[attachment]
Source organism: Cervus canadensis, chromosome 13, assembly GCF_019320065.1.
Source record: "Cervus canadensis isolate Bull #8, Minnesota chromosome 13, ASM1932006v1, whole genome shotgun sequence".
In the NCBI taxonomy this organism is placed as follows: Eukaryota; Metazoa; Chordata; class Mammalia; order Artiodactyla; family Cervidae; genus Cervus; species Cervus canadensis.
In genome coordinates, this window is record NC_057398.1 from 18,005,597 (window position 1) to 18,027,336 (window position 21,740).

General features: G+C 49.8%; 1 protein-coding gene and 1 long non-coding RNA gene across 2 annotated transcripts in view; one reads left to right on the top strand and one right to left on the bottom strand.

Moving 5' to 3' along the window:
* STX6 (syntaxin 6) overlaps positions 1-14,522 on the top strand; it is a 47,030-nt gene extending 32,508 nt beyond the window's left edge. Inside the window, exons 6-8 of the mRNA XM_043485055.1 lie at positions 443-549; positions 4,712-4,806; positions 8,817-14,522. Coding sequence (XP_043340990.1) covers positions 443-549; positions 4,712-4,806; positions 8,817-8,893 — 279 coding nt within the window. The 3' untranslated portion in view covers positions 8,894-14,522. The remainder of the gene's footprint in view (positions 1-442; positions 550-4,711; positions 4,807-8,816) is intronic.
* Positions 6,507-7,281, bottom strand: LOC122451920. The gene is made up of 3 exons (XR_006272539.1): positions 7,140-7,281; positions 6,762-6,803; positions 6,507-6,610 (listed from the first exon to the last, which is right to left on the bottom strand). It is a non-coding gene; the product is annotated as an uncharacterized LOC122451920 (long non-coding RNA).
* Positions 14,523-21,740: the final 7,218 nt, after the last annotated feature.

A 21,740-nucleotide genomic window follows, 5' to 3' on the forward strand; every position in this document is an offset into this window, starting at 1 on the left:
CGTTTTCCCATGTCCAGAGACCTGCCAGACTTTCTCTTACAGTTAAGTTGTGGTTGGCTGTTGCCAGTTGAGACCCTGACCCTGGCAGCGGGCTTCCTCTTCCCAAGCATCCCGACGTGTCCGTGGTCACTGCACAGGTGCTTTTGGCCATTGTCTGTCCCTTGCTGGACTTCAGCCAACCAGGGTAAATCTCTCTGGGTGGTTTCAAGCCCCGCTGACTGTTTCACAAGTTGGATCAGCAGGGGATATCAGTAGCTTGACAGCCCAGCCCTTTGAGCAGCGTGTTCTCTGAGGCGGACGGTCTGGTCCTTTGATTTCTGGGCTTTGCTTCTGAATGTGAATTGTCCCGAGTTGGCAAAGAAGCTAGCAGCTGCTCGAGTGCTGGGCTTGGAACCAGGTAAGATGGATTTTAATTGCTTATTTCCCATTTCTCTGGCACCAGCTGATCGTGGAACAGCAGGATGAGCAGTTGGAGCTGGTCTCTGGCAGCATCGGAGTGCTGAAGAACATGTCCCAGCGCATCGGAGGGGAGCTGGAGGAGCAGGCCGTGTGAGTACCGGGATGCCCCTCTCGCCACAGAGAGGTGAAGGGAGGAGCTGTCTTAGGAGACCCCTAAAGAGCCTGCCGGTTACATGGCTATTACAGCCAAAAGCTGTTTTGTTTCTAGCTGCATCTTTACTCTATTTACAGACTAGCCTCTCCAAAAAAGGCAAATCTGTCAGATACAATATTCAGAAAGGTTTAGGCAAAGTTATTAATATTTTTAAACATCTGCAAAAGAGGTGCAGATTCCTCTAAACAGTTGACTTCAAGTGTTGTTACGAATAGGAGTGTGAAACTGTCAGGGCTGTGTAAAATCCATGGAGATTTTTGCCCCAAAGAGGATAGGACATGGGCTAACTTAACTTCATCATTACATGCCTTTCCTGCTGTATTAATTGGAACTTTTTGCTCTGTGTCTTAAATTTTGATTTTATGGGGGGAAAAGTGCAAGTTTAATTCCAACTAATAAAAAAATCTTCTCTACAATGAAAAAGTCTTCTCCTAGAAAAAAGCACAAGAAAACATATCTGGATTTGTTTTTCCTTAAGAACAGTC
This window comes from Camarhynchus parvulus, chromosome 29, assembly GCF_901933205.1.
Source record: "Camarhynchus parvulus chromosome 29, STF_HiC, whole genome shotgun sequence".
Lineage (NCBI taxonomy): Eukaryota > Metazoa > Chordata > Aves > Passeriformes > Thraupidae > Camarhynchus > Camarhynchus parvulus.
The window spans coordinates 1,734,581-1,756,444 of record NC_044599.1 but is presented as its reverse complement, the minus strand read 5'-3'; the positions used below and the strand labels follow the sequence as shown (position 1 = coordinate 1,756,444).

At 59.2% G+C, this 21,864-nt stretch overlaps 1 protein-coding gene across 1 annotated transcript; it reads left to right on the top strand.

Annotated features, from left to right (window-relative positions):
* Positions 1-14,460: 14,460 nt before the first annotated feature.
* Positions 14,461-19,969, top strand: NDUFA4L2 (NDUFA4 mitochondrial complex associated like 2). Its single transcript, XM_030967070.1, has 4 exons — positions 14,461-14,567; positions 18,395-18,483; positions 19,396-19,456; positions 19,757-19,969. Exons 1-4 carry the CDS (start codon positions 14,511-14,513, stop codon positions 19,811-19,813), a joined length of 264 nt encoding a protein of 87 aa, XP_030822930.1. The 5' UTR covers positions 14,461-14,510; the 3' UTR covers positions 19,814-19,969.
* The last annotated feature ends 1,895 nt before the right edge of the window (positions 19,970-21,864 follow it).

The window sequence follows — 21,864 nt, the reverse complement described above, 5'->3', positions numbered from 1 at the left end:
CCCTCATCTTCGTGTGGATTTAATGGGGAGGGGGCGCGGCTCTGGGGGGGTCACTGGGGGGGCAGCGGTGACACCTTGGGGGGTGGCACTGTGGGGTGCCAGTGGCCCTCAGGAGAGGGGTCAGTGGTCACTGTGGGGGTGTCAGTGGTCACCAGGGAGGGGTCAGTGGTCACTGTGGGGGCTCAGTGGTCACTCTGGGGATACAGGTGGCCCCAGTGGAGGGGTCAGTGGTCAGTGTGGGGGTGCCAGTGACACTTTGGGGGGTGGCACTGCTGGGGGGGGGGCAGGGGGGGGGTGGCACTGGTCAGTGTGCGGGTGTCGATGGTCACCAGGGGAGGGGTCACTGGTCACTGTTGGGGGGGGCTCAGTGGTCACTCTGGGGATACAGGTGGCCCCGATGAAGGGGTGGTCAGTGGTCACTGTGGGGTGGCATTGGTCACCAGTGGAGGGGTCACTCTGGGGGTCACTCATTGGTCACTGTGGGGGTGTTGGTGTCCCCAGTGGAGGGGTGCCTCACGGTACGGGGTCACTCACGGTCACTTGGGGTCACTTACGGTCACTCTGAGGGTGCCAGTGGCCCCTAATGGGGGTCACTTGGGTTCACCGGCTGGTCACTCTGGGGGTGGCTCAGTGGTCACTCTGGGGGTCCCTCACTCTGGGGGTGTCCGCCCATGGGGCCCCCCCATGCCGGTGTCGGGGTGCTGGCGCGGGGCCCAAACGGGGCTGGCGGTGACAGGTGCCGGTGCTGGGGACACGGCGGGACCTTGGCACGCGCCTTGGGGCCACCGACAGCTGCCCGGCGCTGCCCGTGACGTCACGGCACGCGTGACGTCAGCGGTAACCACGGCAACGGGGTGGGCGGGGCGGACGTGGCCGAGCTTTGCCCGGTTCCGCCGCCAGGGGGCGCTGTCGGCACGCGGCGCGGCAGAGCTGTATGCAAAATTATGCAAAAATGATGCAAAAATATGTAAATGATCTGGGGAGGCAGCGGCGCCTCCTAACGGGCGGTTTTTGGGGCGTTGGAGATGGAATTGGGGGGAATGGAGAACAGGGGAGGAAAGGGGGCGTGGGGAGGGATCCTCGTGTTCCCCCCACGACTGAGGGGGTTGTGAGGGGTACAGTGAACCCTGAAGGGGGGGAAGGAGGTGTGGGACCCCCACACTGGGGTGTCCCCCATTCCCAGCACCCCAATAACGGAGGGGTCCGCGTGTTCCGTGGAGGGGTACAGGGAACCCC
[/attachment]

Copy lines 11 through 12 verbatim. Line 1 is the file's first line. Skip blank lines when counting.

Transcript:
CGTTTTCCCATGTCCAGAGACCTGCCAGACTTTCTCTTACAGTTAAGTTGTGGTTGGCTGTTGCCAGTTGAGACCCTGACCCTGGCAGCGGGCTTCCTCTTCCCAAGCATCCCGACGTGTCCGTGGTCACTGCACAGGTGCTTTTGGCCATTGTCTGTCCCTTGCTGGACTTCAGCCAACCAGGGTAAATCTCTCTGGGTGGTTTCAAGCCCCGCTGACTGTTTCACAAGTTGGATCAGCAGGGGATATCAGTAGCTTGACAGCCCAGCCCTTTGAGCAGCGTGTTCTCTGAGGCGGACGGTCTGGTCCTTTGATTTCTGGGCTTTGCTTCTGAATGTGAATTGTCCCGAGTTGGCAAAGAAGCTAGCAGCTGCTCGAGTGCTGGGCTTGGAACCAGGTAAGATGGATTTTAATTGCTTATTTCCCATTTCTCTGGCACCAGCTGATCGTGGAACAGCAGGATGAGCAGTTGGAGCTGGTCTCTGGCAGCATCGGAGTGCTGAAGAACATGTCCCAGCGCATCGGAGGGGAGCTGGAGGAGCAGGCCGTGTGAGTACCGGGATGCCCCTCTCGCCACAGAGAGGTGAAGGGAGGAGCTGTCTTAGGAGACCCCTAAAGAGCCTGCCGGTTACATGGCTATTACAGCCAAAAGCTGTTTTGTTTCTAGCTGCATCTTTACTCTATTTACAGACTAGCCTCTCCAAAAAAGGCAAATCTGTCAGATACAATATTCAGAAAGGTTTAGGCAAAGTTATTAATATTTTTAAACATCTGCAAAAGAGGTGCAGATTCCTCTAAACAGTTGACTTCAAGTGTTGTTACGAATAGGAGTGTGAAACTGTCAGGGCTGTGTAAAATCCATGGAGATTTTTGCCCCAAAGAGGATAGGACATGGGCTAACTTAACTTCATCATTACATGCCTTTCCTGCTGTATTAATTGGAACTTTTTGCTCTGTGTCTTAAATTTTGATTTTATGGGGGGAAAAGTGCAAGTTTAATTCCAACTAATAAAAAAATCTTCTCTACAATGAAAAAGTCTTCTCCTAGAAAAAAGCACAAGAAAACATATCTGGATTTGTTTTTCCTTAAGAACAGTC
This window comes from Camarhynchus parvulus, chromosome 29, assembly GCF_901933205.1.